Thursday, April 30, 2015
World as Classroom: Anthropological Trash in Parks
By Edith Carpio
To complete the course enrichment component of the environmental writing class I hiked two different parks in the New York and New Jersey area. I did this as part of a geology course, which required us to complete field labs after our hikes.
Our first hike was on Wed. April 8; we went right across the street from campus, to the Ramapo Reservation. As it is my first year at Ramapo College, I've never had the chance to go to the reservation before so I was looking forward to it. But I wasn't that excited because it was cold, and that reflected in my view of the park. I imagine it is beautiful in the summer time and fall, with colorful leaves on the trees. And although as of March 20th it is spring time, the gusts of wind and drizzling convinced me and my classmates otherwise.
While at the reservation we made seven stops, including the Ramapo river channel, which I noticed had garbage around it. Anthropologic effects on the park were rare but noticeable. As I walked through the county park, I noticed water bottles and wrappers on the ground from hikers. Other stops on the hikes included Scarlett Oak Pond, which is the pond on campus, a waterfall, a small boulder field, outcrops, and streams.
On our stop to see outcrop, we saw that there was graffiti on the rock. The whole rock was covered in graffiti, this made me keep an eye out for other rocks with graffiti on them throughout the remainder of my hike. After I noticed that one, I saw many more. People may not think they're doing any harm by drawing graffiti on rocks around the park but the chemicals on the paint may run when it rains, causing them to drip into the ground and harm any life on the ground.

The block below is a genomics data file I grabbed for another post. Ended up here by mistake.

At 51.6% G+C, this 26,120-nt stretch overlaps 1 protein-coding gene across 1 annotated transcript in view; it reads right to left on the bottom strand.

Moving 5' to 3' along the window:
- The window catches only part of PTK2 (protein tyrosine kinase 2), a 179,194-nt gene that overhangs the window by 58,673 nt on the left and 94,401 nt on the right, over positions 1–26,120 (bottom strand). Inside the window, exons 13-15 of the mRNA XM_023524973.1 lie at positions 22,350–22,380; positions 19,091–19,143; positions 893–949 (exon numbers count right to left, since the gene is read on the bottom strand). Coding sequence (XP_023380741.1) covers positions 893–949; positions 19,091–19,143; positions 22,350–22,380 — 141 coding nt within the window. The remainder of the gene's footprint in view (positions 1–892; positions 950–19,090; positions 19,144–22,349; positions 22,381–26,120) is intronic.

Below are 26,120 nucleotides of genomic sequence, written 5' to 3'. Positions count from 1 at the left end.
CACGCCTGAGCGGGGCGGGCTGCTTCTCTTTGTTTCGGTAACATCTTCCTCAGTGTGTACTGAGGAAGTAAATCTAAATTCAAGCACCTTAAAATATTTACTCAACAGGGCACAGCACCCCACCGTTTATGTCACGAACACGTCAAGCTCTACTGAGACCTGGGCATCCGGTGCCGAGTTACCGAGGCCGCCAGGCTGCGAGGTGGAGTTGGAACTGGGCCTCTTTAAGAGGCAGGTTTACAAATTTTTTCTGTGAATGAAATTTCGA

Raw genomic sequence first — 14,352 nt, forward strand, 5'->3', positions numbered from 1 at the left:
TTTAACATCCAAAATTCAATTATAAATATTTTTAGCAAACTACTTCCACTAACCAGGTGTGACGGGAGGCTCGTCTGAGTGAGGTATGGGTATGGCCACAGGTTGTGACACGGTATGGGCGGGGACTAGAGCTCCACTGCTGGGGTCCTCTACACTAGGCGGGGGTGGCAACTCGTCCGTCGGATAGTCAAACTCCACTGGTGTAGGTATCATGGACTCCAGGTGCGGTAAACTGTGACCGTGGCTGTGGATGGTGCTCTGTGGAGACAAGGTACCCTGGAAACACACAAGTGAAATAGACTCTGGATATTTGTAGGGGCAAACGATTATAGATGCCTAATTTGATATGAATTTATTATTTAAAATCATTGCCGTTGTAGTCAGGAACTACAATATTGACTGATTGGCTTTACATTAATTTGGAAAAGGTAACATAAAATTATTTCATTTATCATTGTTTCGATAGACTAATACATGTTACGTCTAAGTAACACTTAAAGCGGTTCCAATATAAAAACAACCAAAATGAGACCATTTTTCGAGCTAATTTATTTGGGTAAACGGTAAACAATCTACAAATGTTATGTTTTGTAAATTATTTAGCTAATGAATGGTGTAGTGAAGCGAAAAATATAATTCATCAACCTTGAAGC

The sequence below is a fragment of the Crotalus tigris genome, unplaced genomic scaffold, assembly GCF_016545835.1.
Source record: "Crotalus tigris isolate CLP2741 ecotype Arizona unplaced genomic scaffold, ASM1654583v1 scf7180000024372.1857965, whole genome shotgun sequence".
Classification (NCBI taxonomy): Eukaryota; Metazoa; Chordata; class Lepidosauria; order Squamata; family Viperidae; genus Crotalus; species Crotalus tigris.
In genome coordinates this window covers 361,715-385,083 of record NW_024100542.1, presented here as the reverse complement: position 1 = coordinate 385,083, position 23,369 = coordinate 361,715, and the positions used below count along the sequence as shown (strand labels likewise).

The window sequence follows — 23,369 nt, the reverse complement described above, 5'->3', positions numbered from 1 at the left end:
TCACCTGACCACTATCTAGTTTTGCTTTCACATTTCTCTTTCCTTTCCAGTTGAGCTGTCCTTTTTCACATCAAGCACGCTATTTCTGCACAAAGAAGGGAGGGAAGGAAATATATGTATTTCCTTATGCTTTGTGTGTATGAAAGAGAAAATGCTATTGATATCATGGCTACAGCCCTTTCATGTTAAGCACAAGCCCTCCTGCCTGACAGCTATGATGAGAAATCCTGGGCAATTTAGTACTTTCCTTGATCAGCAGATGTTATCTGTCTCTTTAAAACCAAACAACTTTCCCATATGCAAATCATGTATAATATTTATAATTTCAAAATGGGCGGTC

On Wed. April 22, we went on our second hike at Nyack Beach State Park in Nyack, New York, just 35 minutes from campus. We did not do much hiking here, but we did walk around and observe a little. We observed a piece of outcrop and the "beach area" surrounded by boulders. From what I saw it was a lot cleaner and preserved than the Ramapo Reservation.
After going on these hikes for my geology class I am more interested in hiking. I look forward to going to other parks in the New York and New Jersey area this summer. After going on these hikes, I also realized it's important to participate in local programs and organizations that do park cleanups. So often, we see going to the park as a pass time and then just leave and forget about it. We don't realize that there is important wildlife and vegetation that live there that rely on us to take care of the park.